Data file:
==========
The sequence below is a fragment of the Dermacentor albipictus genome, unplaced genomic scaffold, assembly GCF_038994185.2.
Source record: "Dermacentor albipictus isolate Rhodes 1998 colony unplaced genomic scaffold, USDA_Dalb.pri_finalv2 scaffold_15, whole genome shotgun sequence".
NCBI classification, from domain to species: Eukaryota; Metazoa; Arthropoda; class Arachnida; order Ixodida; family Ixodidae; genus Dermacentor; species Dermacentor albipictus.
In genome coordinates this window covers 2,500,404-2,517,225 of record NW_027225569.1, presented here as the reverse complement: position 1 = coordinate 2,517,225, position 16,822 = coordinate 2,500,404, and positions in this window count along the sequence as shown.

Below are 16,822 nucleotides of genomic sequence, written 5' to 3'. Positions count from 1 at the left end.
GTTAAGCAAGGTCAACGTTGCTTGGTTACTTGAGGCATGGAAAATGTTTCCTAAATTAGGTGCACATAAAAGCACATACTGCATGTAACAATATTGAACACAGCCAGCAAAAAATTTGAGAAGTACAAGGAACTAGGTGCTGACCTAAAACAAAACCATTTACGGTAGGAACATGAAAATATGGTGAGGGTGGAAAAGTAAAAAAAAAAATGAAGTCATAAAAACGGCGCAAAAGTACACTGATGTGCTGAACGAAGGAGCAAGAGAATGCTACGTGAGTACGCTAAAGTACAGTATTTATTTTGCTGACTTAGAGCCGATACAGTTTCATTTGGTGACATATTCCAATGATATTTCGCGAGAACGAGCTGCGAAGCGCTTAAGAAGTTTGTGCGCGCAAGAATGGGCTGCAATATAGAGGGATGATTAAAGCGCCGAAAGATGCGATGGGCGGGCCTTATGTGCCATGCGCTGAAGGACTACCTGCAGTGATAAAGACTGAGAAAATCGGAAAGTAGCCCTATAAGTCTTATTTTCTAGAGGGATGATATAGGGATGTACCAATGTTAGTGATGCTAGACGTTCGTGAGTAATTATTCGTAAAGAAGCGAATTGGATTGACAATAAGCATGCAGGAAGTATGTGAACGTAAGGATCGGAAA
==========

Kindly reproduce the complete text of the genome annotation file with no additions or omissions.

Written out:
The sequence below is a fragment of the Dermacentor albipictus genome, unplaced genomic scaffold, assembly GCF_038994185.2.
Source record: "Dermacentor albipictus isolate Rhodes 1998 colony unplaced genomic scaffold, USDA_Dalb.pri_finalv2 scaffold_15, whole genome shotgun sequence".
NCBI classification, from domain to species: Eukaryota; Metazoa; Arthropoda; class Arachnida; order Ixodida; family Ixodidae; genus Dermacentor; species Dermacentor albipictus.
In genome coordinates this window covers 2,500,404-2,517,225 of record NW_027225569.1, presented here as the reverse complement: position 1 = coordinate 2,517,225, position 16,822 = coordinate 2,500,404, and positions in this window count along the sequence as shown.

Below are 16,822 nucleotides of genomic sequence, written 5' to 3'. Positions count from 1 at the left end.
GTTAAGCAAGGTCAACGTTGCTTGGTTACTTGAGGCATGGAAAATGTTTCCTAAATTAGGTGCACATAAAAGCACATACTGCATGTAACAATATTGAACACAGCCAGCAAAAAATTTGAGAAGTACAAGGAACTAGGTGCTGACCTAAAACAAAACCATTTACGGTAGGAACATGAAAATATGGTGAGGGTGGAAAAGTAAAAAAAAAAATGAAGTCATAAAAACGGCGCAAAAGTACACTGATGTGCTGAACGAAGGAGCAAGAGAATGCTACGTGAGTACGCTAAAGTACAGTATTTATTTTGCTGACTTAGAGCCGATACAGTTTCATTTGGTGACATATTCCAATGATATTTCGCGAGAACGAGCTGCGAAGCGCTTAAGAAGTTTGTGCGCGCAAGAATGGGCTGCAATATAGAGGGATGATTAAAGCGCCGAAAGATGCGATGGGCGGGCCTTATGTGCCATGCGCTGAAGGACTACCTGCAGTGATAAAGACTGAGAAAATCGGAAAGTAGCCCTATAAGTCTTATTTTCTAGAGGGATGATATAGGGATGTACCAATGTTAGTGATGCTAGACGTTCGTGAGTAATTATTCGTAAAGAAGCGAATTGGATTGACAATAAGCATGCAGGAAGTATGTGAACGTAAGGATCGGAAA